Traditional TV’s Surprising Staying Power

Traditional TV’s Surprising Staying Power

A special report in The Economist examines the extremely slow changes in television viewing habits and why, as I’ve been teaching for years, it takes media decades to really change. On-line marketers have predicted the death of direct mail, email, cold-calling, radio, television and everything else that was supposed to be completed replaced by the web. Yet, here we are with television approaching “Peak TV” when there will be more scripted shows on the air than demand in the market.

This year Hulu, Netflix and Amazon will spend over $10 billion on original programming. We’ve been told you can’t keep the attention span of the average young consumer, yet binge watching on streaming services is at an all-time high. We’re hardly moving into an era where people only watch 20 second videos in their Facebook feeds.

Yes, the marketplace is shifting, but not in ways you might assume. Younger viewers will watch more video than their older counterparts on mobile devices, but 32% of the time, viewers still watch live TV – more than any other category and a full 10 points head of viewing on smartphones.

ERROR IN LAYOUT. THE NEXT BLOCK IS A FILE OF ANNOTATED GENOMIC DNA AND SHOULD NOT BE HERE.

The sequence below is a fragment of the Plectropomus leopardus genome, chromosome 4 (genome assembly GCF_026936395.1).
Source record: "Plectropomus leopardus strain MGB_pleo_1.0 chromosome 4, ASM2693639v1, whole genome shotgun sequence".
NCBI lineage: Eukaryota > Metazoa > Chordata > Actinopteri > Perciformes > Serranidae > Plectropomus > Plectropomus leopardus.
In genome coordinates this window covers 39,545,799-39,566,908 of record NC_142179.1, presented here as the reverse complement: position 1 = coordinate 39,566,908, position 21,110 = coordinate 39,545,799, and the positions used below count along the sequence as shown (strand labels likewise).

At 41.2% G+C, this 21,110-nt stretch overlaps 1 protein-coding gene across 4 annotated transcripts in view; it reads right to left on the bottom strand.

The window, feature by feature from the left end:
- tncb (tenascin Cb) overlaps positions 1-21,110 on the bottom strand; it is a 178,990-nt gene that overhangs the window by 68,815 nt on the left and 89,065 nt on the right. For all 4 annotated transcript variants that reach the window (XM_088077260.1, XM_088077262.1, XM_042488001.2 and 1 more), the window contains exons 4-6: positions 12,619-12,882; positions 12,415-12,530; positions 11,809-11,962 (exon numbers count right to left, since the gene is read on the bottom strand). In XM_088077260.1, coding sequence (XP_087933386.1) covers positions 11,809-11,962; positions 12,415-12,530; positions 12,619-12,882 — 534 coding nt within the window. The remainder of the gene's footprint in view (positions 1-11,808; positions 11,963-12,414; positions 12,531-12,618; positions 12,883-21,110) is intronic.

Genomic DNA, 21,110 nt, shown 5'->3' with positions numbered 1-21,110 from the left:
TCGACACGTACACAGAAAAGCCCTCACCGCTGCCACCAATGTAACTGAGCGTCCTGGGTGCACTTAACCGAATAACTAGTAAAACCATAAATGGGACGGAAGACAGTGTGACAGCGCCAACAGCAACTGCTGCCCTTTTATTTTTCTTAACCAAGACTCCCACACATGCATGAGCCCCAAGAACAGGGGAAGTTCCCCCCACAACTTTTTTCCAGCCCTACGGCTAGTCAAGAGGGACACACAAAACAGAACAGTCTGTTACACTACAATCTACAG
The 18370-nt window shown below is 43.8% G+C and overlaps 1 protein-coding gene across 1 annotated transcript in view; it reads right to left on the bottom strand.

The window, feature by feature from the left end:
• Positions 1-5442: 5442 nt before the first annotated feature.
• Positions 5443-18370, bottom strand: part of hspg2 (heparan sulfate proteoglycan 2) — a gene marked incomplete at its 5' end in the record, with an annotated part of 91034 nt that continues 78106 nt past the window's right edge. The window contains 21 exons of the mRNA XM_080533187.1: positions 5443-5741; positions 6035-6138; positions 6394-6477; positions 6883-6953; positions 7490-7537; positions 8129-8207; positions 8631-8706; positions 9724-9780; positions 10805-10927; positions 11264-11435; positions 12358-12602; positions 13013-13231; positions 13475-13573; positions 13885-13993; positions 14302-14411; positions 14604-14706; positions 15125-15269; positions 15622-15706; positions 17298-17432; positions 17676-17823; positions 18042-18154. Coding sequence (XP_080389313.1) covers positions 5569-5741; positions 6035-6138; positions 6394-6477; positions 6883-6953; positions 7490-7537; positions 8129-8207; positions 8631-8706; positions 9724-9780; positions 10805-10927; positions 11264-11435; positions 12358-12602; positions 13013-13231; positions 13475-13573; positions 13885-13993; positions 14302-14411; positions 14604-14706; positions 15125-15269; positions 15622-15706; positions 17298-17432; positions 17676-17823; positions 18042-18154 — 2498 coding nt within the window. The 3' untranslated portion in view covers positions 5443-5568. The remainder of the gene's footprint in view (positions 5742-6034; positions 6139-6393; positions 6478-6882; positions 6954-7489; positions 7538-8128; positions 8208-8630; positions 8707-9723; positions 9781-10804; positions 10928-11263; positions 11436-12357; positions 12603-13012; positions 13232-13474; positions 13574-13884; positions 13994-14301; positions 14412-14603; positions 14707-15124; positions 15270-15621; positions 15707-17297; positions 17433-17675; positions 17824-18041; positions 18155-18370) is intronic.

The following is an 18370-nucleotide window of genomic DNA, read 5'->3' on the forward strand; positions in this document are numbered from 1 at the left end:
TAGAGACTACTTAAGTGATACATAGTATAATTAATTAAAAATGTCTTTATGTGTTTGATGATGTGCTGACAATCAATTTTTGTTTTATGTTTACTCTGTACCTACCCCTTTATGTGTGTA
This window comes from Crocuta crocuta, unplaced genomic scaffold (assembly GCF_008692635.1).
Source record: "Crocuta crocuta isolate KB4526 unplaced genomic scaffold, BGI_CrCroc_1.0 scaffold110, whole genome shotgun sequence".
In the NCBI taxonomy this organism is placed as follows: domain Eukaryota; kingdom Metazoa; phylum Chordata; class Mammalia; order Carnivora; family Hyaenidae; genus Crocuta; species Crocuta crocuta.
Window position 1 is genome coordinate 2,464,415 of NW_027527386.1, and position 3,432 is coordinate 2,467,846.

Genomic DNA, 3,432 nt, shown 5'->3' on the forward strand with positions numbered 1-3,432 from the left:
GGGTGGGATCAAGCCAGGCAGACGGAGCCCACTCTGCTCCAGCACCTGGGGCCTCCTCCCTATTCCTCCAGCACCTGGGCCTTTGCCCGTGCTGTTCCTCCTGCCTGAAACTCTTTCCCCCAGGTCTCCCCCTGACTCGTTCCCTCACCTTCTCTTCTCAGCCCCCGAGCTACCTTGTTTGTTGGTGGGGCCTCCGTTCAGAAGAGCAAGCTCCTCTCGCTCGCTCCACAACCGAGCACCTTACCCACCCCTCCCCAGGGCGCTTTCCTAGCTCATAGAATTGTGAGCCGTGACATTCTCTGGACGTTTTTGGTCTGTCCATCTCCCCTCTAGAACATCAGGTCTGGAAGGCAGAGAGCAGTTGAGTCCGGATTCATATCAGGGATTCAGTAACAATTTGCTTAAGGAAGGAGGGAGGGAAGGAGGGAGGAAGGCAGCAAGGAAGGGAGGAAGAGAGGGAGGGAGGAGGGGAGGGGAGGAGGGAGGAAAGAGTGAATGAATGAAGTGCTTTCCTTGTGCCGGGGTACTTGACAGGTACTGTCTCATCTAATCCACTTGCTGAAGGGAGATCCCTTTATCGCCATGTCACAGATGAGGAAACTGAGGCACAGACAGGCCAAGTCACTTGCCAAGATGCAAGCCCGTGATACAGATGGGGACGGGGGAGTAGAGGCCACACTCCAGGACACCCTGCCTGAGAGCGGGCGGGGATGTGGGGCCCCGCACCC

Here are the takeaway points for smart marketers: never assume any media is dead until you test it and invest seriously in attracting new customers. You would be shocked the number of patients we still generate every year on radio and broadcast television. Never assume that you are your customer. You must really understand your target market and just because you don’t listen to the radio or watch Good Morning America doesn’t meant they don’t. Finally, pay attention to trends and be on the leading edge but not the bleeding edge.

Sure, we’ve made a lot of money on Facebook, Instagram and Google. But, we’ve paid close attention to where the best segments of our market spend their money and how. Many of them are still in lifestyle magazines, on the radio and Pandora or watching shows that you assumed no on was watching. Know your audience and know their media. It takes decades for media to die. Television is changing but slowly enough that you should be able to successfully ride the wave for a long time.

Worked at Burleson Orthodontics. Attended University of Missouri–Kansas City. Lives in Kansas City, Missouri.

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